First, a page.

After Jesus was raised from the dead, there was no going back to normal for the first disciples. I also believe there is no going back to normal for us. Post-pandemic life will be different. What if the difference will be much more than normal vs normal plus more Zoom, or normal vs normal plus a new pastor? Jesus led the first disciples through a much deeper transformation. What could it be like to follow?
As faith was first becoming my own, I read and reread the gospels. My life was changing; full of possibility but also grief and disorientation. I clung to the gospels. I read them like very short novels, without study guides or notes. I also read the Gospel of Mark together with people at St. Luke Lutheran Church in Ithaca, New York. I began to trust that Jesus then is Jesus now. I began to feel Jesus with me, drawing me to prayer as I walked across campus and studied in the Engineering Library.
The Book of Acts reveals so much with so few words about the 50 days between the first Easter and Pentecost. Chiefly, the first disciples simply prayed.
"All these were constantly devoting themselves to prayer, together with certain women, including Mary the mother of Jesus, as well as his brothers" (Acts 1).
Did this time of prayer warm them to receive on Pentecost tongues of holy flame? Surely. It's also a sign of truth we need to hear. New beginning does not immediately follow the end. After the end, comes a messy, exciting, uncertain, wearying, promising middle. Later, comes the new beginning. Jesus warned the new disciples not to launch prematurely into a new beginning. Jesus "ordered them not to leave Jerusalem, but to wait there for the promise of the Father." Jesus reminded them, "It is not for you to know the times or periods that the Father has set." As if their impulses would lead them astray. Constant devotion to prayer was a practice for the messy middle, leaning deeper into the transformation, showing up for it, surrendering to God through it, rather than trying to skip past it.
Remind me not to skip past it. I help others anticipate the future, but I’m also still learning how not to take shortcuts with the often unpleasant feelings that come with being stuck in between. And right now we are stuck in between, in so many ways. I won't let that dispel my excitement for me to begin at Zion. God, don't let my excitement fool me!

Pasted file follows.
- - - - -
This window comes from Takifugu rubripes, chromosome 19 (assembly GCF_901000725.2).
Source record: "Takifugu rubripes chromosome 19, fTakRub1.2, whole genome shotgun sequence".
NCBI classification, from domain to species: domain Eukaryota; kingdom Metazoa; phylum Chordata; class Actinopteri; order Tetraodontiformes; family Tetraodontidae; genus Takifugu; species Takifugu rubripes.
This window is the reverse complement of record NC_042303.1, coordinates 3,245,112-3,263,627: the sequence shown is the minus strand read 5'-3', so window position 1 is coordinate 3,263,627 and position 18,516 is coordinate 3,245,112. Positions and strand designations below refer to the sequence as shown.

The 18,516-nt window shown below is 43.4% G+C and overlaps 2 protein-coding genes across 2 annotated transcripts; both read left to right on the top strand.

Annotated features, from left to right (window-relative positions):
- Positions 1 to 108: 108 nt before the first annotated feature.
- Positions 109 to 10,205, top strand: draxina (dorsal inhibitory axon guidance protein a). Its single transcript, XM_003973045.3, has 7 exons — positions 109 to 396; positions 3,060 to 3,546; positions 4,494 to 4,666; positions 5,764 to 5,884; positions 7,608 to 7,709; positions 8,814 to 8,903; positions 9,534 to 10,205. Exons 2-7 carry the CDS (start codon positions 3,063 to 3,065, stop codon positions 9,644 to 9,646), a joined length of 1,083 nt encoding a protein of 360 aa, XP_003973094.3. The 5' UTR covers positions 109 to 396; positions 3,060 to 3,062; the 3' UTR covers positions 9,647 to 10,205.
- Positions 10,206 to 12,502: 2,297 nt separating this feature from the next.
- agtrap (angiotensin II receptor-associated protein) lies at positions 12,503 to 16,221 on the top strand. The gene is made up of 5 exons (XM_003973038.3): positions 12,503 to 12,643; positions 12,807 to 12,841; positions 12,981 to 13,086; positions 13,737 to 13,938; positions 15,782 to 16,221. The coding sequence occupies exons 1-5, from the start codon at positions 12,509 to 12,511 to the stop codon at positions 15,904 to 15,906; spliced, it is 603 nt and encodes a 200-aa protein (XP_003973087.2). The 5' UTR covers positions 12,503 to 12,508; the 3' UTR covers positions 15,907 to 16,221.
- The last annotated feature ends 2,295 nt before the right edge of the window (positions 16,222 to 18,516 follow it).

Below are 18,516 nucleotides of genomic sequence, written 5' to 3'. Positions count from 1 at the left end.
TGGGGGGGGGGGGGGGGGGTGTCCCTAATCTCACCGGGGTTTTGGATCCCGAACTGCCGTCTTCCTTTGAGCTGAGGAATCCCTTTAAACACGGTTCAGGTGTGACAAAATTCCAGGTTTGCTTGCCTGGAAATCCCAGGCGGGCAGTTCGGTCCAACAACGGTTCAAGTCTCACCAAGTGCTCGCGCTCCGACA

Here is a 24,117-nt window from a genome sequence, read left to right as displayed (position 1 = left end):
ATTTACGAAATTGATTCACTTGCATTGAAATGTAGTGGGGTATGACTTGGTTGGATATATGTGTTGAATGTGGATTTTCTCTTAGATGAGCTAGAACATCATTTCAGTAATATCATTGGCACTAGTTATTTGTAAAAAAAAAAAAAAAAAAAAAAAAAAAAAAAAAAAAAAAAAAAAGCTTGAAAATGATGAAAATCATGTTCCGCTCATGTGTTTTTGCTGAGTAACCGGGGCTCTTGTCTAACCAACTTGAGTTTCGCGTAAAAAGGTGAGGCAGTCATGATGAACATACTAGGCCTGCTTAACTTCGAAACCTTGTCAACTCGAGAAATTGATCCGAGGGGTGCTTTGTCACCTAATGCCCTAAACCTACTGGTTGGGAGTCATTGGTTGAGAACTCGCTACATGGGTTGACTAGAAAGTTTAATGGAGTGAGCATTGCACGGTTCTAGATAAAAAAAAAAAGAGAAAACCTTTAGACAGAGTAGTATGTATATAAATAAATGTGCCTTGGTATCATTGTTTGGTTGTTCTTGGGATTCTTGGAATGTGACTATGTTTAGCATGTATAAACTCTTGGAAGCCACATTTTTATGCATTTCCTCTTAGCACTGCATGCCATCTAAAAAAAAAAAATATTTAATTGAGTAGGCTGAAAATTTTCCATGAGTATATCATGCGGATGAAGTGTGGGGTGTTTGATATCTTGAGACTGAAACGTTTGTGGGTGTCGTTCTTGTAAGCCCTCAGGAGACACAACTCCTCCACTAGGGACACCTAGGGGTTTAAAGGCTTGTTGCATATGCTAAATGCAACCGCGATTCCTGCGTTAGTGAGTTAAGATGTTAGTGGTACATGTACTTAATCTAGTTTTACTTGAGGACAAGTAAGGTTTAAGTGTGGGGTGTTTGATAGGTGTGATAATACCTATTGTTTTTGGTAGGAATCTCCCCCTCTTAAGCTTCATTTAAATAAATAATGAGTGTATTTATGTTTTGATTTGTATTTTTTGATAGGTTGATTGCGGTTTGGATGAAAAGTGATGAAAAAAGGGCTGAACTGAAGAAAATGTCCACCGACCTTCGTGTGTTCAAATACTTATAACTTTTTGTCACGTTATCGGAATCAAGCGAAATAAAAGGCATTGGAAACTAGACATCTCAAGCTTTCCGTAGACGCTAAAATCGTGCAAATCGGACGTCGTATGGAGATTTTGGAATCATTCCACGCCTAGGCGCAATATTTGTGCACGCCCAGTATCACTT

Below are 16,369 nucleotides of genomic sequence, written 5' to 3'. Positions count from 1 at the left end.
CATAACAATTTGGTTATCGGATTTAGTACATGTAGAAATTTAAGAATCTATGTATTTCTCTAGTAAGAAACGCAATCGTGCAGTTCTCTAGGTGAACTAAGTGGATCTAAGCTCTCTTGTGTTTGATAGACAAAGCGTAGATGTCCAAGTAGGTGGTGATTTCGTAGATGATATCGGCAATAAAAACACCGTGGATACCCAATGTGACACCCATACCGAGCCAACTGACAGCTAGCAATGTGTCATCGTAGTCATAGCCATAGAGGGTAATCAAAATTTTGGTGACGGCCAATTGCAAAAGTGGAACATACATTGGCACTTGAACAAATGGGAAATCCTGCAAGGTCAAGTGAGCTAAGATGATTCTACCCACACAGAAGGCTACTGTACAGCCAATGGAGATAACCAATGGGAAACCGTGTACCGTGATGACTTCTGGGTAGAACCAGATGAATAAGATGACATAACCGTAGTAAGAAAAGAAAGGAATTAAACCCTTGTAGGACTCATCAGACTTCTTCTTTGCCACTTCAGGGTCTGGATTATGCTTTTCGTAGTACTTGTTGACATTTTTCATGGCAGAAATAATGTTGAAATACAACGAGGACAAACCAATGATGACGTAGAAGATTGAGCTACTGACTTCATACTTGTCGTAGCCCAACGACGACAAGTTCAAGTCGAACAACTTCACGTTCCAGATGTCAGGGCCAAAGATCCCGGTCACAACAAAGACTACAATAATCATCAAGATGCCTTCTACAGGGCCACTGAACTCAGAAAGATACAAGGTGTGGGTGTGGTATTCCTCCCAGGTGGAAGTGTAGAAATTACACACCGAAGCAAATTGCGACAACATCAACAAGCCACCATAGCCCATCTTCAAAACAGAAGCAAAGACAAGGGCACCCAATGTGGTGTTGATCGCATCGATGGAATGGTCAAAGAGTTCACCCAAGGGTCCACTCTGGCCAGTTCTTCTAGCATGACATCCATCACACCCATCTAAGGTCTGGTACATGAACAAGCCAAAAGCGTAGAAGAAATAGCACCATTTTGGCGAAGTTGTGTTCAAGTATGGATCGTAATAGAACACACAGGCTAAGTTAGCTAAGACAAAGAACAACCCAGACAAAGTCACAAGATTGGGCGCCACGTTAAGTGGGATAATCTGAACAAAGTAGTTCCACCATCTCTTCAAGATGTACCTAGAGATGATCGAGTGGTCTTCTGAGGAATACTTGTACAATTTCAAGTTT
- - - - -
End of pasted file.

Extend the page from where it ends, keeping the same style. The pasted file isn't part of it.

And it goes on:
Thankfully, God knows we need help with middles. God drew the first disciples into prayer through Christ's crucifixion. By the cross, they saw, as Peter did, how imperfectly and unconsciously they served Christ in his first life. Purified of that arrogance and ignorance and full of God's deep wisdom and unconditional love, their desire to be with God was renewed. Prayer was not dry and dutiful but authentic, humble, and focused truly on God and not on proving their piety.
As God drew them, so God draws us. "What is the prayer the Holy Spirit is praying within you?" a teacher of prayer once asked. Which sounded very strange at first but has since become a great consolation.
Prayer is not at all about me or what I think I'm doing. Instead, it involves slowing down and tuning in to the prayer the Spirit is already praying within us. It’s the process of receiving the best gifts of God, wrapped as they often are in loss and trauma, struggle and a feeling of God's absence, and the awareness of how far short we fall. Still the Spirit prays within you, preparing you and the world for glory we cannot yet imagine. In prayer, Christ helps us know when to let go, when to hold on, and when to change and swim upstream against our instincts.
May 23, the Sunday of Pentecost, will be my first Sunday with you as your pastor. In the preparation weeks before that day, I'll be praying with and for you. What would it look like to slow down together and simply tune in to God? To simply be with God? What invitations might we hear to change and flow like water? And to wait with God in the unresolved in between?
Thanks be to God.